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From an anatomical point of view, most robots generally have a brain, a body, a power source, sensors, and action and feedback mechanisms. Specifically, I would like to discuss the brains and body of a robot.
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Robot brains come in a wide variety of forms. In fact, some robots are built without brains and are controlled by people through remote control. Robots can also be built with a brain that is spread out in different parts of the robot. For instance, basic chips can be used to operate individual parts of the robot, such as an arm or leg, with these individual parts working independently of the other parts. Furthermore, robots can be built with brains that are located far away from its body, such as in a computer.
All things considered, the number one choice for robot brains is the microcontroller chip. Like the microprocessor chips found in computers, microcontrollers are similar, except that microcontroller chips are somewhat like a tiny computer themselves. A small amount of memory and storage space is built directly into the microcontroller chip. When comparing the microprocessor chips found in computers and microcontroller chips, the chips found in computers dedicate their channels to high speed memory connectors, whereas microcontroller chips have a much larger variety of input and output ports. These ports can connect to buttons, sensors, and other devices.
Although it may not seem evident, we are surrounded by microcontrollers. These useful chips are found in vehicles, household appliances such as dishwashers, VCRs, TVs, radios, and other home and work appliances. Fortunately, the high demand for these microcontroller chips has made these chips inexpensive and abundant.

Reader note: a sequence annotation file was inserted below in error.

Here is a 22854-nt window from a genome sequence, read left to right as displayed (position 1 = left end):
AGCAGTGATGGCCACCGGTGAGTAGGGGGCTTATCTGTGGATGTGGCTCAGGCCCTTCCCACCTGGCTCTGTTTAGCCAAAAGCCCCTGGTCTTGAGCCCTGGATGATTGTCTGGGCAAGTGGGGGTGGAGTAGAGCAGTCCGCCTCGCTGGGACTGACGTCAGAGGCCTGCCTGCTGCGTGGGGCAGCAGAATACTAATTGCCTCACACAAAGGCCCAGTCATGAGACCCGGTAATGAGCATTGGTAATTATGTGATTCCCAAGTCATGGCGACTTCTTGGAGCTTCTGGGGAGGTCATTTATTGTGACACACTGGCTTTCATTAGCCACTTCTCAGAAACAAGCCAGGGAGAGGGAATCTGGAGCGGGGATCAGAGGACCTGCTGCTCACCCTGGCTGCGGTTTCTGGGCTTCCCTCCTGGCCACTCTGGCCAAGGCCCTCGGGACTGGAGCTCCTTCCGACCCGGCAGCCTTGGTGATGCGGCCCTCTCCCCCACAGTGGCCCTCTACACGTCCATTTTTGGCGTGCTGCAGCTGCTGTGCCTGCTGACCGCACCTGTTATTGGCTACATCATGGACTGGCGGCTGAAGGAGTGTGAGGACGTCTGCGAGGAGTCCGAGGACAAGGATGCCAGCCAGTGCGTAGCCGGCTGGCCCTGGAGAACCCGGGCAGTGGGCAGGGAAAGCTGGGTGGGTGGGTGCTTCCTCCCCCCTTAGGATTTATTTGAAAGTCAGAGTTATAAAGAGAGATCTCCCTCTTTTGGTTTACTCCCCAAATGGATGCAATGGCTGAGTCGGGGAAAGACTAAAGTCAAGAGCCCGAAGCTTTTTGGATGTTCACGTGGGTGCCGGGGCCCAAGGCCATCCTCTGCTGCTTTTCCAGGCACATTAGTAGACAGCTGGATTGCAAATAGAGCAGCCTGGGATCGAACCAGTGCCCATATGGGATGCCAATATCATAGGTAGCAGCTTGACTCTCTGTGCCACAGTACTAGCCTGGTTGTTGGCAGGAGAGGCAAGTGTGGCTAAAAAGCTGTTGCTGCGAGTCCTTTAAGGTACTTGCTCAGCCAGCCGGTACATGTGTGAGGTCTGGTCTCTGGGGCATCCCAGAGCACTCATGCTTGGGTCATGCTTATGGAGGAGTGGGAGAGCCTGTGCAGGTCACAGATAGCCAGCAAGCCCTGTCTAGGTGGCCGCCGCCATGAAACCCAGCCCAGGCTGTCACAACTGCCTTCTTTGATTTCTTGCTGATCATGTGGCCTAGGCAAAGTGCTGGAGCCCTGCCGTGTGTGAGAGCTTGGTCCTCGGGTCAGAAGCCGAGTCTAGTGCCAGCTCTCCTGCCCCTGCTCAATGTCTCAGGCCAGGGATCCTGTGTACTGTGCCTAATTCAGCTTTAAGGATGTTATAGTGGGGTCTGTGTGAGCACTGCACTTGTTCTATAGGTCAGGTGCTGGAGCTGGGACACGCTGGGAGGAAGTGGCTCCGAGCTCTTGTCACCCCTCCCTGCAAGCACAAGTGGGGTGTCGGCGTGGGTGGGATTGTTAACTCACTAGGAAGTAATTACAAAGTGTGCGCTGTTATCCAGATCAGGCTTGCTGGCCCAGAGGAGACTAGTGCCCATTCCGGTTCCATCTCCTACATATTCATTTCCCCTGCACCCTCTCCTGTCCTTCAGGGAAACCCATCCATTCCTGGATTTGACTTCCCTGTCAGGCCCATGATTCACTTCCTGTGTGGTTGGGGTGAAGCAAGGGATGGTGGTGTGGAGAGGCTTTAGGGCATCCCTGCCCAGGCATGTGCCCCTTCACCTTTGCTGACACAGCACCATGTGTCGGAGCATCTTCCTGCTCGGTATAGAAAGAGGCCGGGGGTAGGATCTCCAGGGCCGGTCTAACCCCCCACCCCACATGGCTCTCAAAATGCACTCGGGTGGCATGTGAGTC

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Although the body of a robot may seem unimportant in comparison to the other parts of a robot, many who attempt to build a robot fail to incorporate a framework into their design. Many who build homemade robots end up with robots that are too susceptible due to circuit boards that are exposed and wires sticking out. This usually leads to a robot that either collapses or moves unevenly. A proper frame for a robot not only ensures that the robot stays in one piece, but also protects the robot from injury. An excellent example of the use of a reliable framework is in a production line robot. These robots have special designs that enable them to efficiently operate in environments that most humans would find potentially dangerous. Production line robot design involves a certain number of axes that determines the versatility of the robot. However, it is the kinematics of the assembly line robot that determines the arrangement of the robot. Some parts of the robot are bolted together while others are welded together, allowing for both rigid and dynamic parts in the same robot. It is the kinematics of the framework of a production line robot that defines its purpose, whether for welding car parts together or lifting heavy loads.
Another underestimated aspect of a robot is the visual appeal. Those who desire to take up robot building as a hobby should learn that showmanship is critical in how others will view your robot. Despite the fact that a robot may be technically impressive, the finishing touches to the appearance of the robot is what draws attention. The M&M robot is an example of an attractive and innovative robot body design.